By LARRY ROHTER
Buika was carrying a Spanish passport when she arrived to begin her first extended singing tour of North America. But her music draws on such a range of influences that she seems to be at once from everywhere and nowhere.
“I am the consequence of a particular type of demographic movement, one that has always involved paying a high price,” Buika said. “But I don’t know much about styles or genres. I only know notes and chords. I have no preferences, really.” The singer, whose full name is Concha Buika, acknowledges hers has been an uphill struggle.
A decade ago she was stuck working in Las Vegas casinos as a Tina Turner imitator. But her latest CD, “El Ultimo Trago” (“The Last Drink”), won the Latin Grammy for Best Tropical Album, she will soon appear in a Pedro Almodovar film, and she has collaborated on recordings with Canadian-Portuguese vocalist Nelly Furtado and the Anglo- Nigerian-Brazilian pop singer Seal.
Buika, 38, was born on the Spanish Mediterranean resort island of Majorca, where her parents settled after fleeing Equatorial Guinea, and she grew up hearing her mother singing Guinean folk songs. Buika spent time with the local Gypsies and absorbed their passion for flamenco and the tradition of “cante jondo,” or “deep singing.” “I identified with their solitude,” she explained, speaking Spanish in an accent close to Castillian, “because we were the only black family on the island, and I was the only black kid .”
But American music also fascinated her, both jazz and pop. She cites Bonnie Raitt, Billie Holiday and Nina Simone as influences.
“What Buika does is to drink from many sources,” said the Spanish record producer and songwriter Javier Limon, who has worked with Buika on three successful CDs . “But even though she sang jazz and has African roots, she’s clearly Spanish in the way she feels music and life.” Among Buika’s most fervent admirers back home is Mr. Almodovar, the director of films like “Women on the Verge of a Nervous Breakdown” and “All About My Mother.” He not only created a pair of interludes in his next film, “La Piel Que Habito” (“The Skin I’m In”), for her to sing, but also has written about her on his blog.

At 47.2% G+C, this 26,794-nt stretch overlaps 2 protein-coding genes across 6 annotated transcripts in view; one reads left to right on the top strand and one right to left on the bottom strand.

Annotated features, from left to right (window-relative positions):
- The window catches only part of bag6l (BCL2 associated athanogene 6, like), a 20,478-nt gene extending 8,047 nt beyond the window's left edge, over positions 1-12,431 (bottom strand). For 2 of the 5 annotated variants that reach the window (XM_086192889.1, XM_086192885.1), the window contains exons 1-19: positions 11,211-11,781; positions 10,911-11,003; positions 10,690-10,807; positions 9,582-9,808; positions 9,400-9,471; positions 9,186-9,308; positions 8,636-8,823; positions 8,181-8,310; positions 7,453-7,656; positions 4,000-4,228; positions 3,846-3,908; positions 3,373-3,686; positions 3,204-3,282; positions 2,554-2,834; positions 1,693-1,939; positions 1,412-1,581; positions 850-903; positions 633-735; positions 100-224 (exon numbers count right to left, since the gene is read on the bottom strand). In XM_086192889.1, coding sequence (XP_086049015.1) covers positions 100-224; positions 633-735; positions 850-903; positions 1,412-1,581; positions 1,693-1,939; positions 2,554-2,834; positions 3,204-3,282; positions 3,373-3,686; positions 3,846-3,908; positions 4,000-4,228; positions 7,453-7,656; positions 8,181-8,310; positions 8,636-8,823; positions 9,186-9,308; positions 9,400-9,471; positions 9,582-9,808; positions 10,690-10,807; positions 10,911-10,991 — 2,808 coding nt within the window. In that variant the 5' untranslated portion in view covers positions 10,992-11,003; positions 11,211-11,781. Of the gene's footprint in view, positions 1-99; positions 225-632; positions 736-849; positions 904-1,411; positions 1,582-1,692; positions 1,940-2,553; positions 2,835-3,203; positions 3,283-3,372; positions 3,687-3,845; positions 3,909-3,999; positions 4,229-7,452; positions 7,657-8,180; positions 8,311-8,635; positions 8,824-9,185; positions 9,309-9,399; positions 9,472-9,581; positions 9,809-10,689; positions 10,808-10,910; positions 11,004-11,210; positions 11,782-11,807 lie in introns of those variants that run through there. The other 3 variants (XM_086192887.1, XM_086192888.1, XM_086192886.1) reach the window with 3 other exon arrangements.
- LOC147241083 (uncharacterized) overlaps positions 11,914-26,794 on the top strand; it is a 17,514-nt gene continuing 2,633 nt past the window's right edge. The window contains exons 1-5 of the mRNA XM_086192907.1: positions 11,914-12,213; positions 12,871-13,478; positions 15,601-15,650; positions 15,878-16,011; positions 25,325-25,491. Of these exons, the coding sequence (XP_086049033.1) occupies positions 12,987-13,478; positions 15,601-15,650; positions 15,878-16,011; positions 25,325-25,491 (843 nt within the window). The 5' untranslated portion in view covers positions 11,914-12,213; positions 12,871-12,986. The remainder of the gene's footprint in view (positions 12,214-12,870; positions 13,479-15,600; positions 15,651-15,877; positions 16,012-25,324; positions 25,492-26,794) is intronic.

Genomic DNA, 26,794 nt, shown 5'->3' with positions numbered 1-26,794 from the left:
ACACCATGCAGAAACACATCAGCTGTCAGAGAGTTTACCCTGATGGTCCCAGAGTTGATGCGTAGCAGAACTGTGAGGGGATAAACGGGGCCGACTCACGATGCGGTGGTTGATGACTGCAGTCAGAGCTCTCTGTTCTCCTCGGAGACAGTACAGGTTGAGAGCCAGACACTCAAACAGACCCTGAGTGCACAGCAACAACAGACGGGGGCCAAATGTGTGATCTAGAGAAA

“Buika belongs to a lineage of artists that is found very rarely,” he wrote , before putting her in the same category as Edith Piaf and Judy Garland. “Her voice has an unusual color and a very wide tessitura, gifted for the most intimate caress and for the deafening shriek.
Buika only knows how to sing with her heart ripped apart.” The idea for “El Ultimo Trago” also came from Mr. Almodovar, she said. She had performed a version of “Se Me Hizo Facil” (“It Was Easy for Me”) a song associated with the legendary Mexican ranchera singer Chavela Vargas, for a scene in his film, and he urged Buika to record an entire CD of songs from the Vargas repertory. Buika responded enthusiastically to Mr. Almodovar’s request, even though her initial contact with Ms. Vargas, who is 91 now, had been bruising to her ego. On tour in Mexico a few years ago, Buika met Ms. Vargas, who, as Buika recalls it, said, “Sing something for me, child” and then bluntly commanded “Stop, stop, you’re not prepared.”
Buika recorded “El Ultimo Trago” in Havana last year with a small jazz ensemble that included the Cuban jazz pianist Chucho Valdes. Ms. Vargas said she heartily approved of the result .
“She’s still young, and has a lot to learn, but I think she has a future, both in music and film,” Ms. Vargas said . On her North American tour, which began October 15 and ends November 20, Buika is aiming for a crossover audience. But the future in cinema Ms. Vargas foresees seems to hold little interest . “It has cost me a great deal to become myself,” Buika said. “I don’t want to be another person.”